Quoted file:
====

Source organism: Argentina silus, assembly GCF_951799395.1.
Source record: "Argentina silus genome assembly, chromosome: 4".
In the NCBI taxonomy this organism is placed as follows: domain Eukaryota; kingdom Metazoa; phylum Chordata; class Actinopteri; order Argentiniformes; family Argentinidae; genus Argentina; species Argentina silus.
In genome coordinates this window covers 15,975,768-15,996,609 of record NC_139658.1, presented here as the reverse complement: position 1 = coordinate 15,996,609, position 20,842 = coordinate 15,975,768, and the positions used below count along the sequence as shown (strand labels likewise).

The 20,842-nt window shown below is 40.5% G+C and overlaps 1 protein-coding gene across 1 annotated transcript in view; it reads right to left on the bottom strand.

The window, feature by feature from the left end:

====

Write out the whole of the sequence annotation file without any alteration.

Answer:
Source organism: Argentina silus, assembly GCF_951799395.1.
Source record: "Argentina silus genome assembly, chromosome: 4".
In the NCBI taxonomy this organism is placed as follows: domain Eukaryota; kingdom Metazoa; phylum Chordata; class Actinopteri; order Argentiniformes; family Argentinidae; genus Argentina; species Argentina silus.
In genome coordinates this window covers 15,975,768-15,996,609 of record NC_139658.1, presented here as the reverse complement: position 1 = coordinate 15,996,609, position 20,842 = coordinate 15,975,768, and the positions used below count along the sequence as shown (strand labels likewise).

The 20,842-nt window shown below is 40.5% G+C and overlaps 1 protein-coding gene across 1 annotated transcript in view; it reads right to left on the bottom strand.

The window, feature by feature from the left end: